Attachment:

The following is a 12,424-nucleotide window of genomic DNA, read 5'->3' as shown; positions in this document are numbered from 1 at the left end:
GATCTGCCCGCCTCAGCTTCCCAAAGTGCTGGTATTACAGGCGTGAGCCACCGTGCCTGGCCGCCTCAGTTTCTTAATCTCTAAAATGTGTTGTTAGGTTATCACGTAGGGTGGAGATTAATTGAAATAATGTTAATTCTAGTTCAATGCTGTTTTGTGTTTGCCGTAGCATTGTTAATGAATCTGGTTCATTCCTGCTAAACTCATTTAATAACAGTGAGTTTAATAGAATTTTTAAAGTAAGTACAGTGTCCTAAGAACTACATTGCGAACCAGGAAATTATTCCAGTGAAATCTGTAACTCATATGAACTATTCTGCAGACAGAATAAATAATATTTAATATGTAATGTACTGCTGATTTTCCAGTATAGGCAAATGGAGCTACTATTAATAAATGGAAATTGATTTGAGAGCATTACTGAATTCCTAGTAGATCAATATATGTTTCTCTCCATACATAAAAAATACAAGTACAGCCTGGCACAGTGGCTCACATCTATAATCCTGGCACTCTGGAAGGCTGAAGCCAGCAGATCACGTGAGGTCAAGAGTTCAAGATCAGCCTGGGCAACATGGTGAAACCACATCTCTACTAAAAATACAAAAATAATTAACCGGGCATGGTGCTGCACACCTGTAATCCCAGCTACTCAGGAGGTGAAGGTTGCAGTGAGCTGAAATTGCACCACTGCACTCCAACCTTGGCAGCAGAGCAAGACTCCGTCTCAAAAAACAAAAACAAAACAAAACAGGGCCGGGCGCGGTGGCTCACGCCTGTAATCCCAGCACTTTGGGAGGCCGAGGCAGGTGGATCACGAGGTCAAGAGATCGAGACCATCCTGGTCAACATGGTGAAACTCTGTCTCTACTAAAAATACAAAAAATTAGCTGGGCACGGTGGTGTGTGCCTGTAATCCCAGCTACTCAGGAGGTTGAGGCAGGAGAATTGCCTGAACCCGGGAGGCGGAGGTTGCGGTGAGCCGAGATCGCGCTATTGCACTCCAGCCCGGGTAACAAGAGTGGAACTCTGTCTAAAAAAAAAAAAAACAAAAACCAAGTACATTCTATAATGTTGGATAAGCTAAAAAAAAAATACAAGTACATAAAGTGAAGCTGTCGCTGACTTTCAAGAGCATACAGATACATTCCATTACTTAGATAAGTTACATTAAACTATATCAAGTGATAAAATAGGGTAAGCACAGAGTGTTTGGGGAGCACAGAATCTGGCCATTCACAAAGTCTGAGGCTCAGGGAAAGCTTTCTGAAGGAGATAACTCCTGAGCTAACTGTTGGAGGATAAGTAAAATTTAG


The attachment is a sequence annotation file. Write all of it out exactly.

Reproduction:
The following is a 12,424-nucleotide window of genomic DNA, read 5'->3' as shown; positions in this document are numbered from 1 at the left end:
GATCTGCCCGCCTCAGCTTCCCAAAGTGCTGGTATTACAGGCGTGAGCCACCGTGCCTGGCCGCCTCAGTTTCTTAATCTCTAAAATGTGTTGTTAGGTTATCACGTAGGGTGGAGATTAATTGAAATAATGTTAATTCTAGTTCAATGCTGTTTTGTGTTTGCCGTAGCATTGTTAATGAATCTGGTTCATTCCTGCTAAACTCATTTAATAACAGTGAGTTTAATAGAATTTTTAAAGTAAGTACAGTGTCCTAAGAACTACATTGCGAACCAGGAAATTATTCCAGTGAAATCTGTAACTCATATGAACTATTCTGCAGACAGAATAAATAATATTTAATATGTAATGTACTGCTGATTTTCCAGTATAGGCAAATGGAGCTACTATTAATAAATGGAAATTGATTTGAGAGCATTACTGAATTCCTAGTAGATCAATATATGTTTCTCTCCATACATAAAAAATACAAGTACAGCCTGGCACAGTGGCTCACATCTATAATCCTGGCACTCTGGAAGGCTGAAGCCAGCAGATCACGTGAGGTCAAGAGTTCAAGATCAGCCTGGGCAACATGGTGAAACCACATCTCTACTAAAAATACAAAAATAATTAACCGGGCATGGTGCTGCACACCTGTAATCCCAGCTACTCAGGAGGTGAAGGTTGCAGTGAGCTGAAATTGCACCACTGCACTCCAACCTTGGCAGCAGAGCAAGACTCCGTCTCAAAAAACAAAAACAAAACAAAACAGGGCCGGGCGCGGTGGCTCACGCCTGTAATCCCAGCACTTTGGGAGGCCGAGGCAGGTGGATCACGAGGTCAAGAGATCGAGACCATCCTGGTCAACATGGTGAAACTCTGTCTCTACTAAAAATACAAAAAATTAGCTGGGCACGGTGGTGTGTGCCTGTAATCCCAGCTACTCAGGAGGTTGAGGCAGGAGAATTGCCTGAACCCGGGAGGCGGAGGTTGCGGTGAGCCGAGATCGCGCTATTGCACTCCAGCCCGGGTAACAAGAGTGGAACTCTGTCTAAAAAAAAAAAAAACAAAAACCAAGTACATTCTATAATGTTGGATAAGCTAAAAAAAAAATACAAGTACATAAAGTGAAGCTGTCGCTGACTTTCAAGAGCATACAGATACATTCCATTACTTAGATAAGTTACATTAAACTATATCAAGTGATAAAATAGGGTAAGCACAGAGTGTTTGGGGAGCACAGAATCTGGCCATTCACAAAGTCTGAGGCTCAGGGAAAGCTTTCTGAAGGAGATAACTCCTGAGCTAACTGTTGGAGGATAAGTAAAATTTAG